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Options for shorter routes

jrickards

New Member
Camino(s) past & future
Camino Frances (2020), Camino Portugues by bike (2022)
#1
My wife and I are considering the Camino Frances in 2020 but because of holiday restrictions at her work (no more than 3 weeks between June 1 and Sept 1 and, depending on what others with more seniority ask, 3 weeks might be allowed but broken into 3 separated weeks), we are thinking that it might be best that we consider a shorter route with the hope that if the last week is into this restricted period, it shouldn't be a problem.

Some sites suggest starting at Sarria but that is only 1 week, we're hoping for somewhere between 2 and 3. Are there good starting points somewhere between 200-300km from Santiago? I realize that really, you could just start at any point but some points might be easier to get to than others.
 

jrickards

New Member
Camino(s) past & future
Camino Frances (2020), Camino Portugues by bike (2022)
#3
Yes, that is good information but I don't know if one location is better than another (one might be on a bus or train route, the other might require more transportation options to get to).
 

Davey Boyd

Veteran Member
Camino(s) past & future
Seven Compostelas in Three years and counting......
#4
How about the Camino Primitivo? The original camino. It is very very beautiful, and you could get to Santiago easily in your time frame. Starts in Oviedo, very easy to get to. You would be doing a full route too, no need to come back to finish it. (Means WHEN you do come back after getting addicted you can do a different one)!
I have seen many pilgrims do the Primitivo as their first camino, none were disappointed.

Or see trecile's post and find somewhere easy to get to on the Frances. Burgos? Leon?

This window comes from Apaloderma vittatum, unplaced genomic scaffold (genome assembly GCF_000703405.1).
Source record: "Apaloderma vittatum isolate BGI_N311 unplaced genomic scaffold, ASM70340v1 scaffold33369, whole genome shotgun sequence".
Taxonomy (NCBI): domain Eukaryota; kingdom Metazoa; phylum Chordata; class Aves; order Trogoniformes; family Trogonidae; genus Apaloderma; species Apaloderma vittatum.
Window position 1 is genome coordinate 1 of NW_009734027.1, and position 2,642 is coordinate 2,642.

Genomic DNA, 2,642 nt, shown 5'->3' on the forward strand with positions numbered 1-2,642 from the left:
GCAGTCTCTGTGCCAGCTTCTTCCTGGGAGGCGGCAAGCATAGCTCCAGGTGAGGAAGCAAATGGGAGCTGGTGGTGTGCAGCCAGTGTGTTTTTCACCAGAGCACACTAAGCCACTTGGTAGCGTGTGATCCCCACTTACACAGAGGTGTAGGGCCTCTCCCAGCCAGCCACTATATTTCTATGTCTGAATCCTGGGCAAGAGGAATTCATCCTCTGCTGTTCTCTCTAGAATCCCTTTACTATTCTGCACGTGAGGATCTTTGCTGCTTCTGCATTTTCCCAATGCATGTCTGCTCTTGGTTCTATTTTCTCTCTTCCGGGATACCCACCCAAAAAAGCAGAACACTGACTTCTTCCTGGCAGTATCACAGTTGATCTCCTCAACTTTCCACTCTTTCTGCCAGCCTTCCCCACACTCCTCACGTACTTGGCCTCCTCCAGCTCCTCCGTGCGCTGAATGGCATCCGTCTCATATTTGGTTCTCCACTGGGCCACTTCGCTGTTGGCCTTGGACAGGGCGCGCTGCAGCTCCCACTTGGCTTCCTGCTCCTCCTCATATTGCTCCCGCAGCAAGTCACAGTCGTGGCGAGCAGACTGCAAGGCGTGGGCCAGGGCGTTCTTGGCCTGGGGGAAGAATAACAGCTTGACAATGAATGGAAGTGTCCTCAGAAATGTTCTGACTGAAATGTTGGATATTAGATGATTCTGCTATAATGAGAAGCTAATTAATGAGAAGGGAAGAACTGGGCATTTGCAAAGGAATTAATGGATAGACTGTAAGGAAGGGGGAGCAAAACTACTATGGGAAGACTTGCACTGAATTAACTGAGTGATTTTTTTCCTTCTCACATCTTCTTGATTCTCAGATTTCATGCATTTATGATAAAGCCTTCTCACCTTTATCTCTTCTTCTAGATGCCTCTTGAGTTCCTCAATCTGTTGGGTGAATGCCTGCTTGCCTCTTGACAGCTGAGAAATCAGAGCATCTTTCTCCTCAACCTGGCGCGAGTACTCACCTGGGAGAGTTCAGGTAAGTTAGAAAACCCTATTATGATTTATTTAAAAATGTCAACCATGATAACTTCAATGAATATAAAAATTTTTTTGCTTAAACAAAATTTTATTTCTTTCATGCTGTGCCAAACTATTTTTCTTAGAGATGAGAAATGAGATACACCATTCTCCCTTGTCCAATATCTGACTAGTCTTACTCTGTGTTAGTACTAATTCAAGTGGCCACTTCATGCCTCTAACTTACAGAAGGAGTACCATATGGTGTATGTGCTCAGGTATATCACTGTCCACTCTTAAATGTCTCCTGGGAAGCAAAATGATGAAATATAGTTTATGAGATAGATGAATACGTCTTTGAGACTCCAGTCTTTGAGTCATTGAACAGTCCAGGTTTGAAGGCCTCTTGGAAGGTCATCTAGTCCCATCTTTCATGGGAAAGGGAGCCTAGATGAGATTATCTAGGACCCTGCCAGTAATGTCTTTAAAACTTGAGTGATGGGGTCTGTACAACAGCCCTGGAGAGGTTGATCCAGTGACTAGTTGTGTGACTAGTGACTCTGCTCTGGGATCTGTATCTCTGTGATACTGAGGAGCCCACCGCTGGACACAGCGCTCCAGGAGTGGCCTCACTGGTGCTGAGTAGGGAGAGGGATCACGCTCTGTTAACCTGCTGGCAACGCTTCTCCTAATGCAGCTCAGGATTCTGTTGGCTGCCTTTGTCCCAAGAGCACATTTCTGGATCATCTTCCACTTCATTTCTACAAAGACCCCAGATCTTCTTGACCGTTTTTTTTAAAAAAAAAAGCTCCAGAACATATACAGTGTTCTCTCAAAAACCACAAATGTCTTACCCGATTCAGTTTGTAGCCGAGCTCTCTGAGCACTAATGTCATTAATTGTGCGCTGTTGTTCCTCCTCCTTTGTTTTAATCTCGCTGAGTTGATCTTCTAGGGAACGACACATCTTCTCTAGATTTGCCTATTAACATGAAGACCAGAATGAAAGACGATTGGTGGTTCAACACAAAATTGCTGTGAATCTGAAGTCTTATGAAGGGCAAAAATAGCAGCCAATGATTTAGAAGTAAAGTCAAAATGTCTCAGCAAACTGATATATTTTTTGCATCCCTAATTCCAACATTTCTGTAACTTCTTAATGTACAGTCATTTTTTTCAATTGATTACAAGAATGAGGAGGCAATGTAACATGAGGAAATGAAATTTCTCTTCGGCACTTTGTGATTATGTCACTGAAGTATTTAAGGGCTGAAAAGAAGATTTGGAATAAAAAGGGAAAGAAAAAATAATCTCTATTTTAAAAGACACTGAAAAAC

Whatever you decide
Buen Camino!
 

Davey Boyd

Veteran Member
Camino(s) past & future
Seven Compostelas in Three years and counting......
#5
Yes, that is good information but I don't know if one location is better than another (one might be on a bus or train route, the other might require more transportation options to get to).
Tell us where you fancy and we can advise on transport options. Mainly you need somewhere that is do-able at your pace/daily distance with a buffer 'just in case'. Got 3 weeks? work out 2.5 weeks and start there for instance. Extra time at the end means you can explore santiago or go on to Finisterre/Muxia for example.Better than finding you haven't enough time because of injury/blisters so you have to rush and not enjoy.

Davey
 

jrickards

New Member
Camino(s) past & future
Camino Frances (2020), Camino Portugues by bike (2022)
#6
How about the Camino Primitivo? The original camino. It is very very beautiful, and you could get to Santiago easily in your time frame. Starts in Oviedo, very easy to get to. You would be doing a full route too, no need to come back to finish it. (Means WHEN you do come back after getting addicted you can do a different one)!
I have seen many pilgrims do the Primitivo as their first camino, none were disappointed.
This sounds like an awesome idea, I'm not familiar with this route/way, I'll have to look it up. I like the idea that I can count it as a complete route/way.

Many thanks
 

Anamya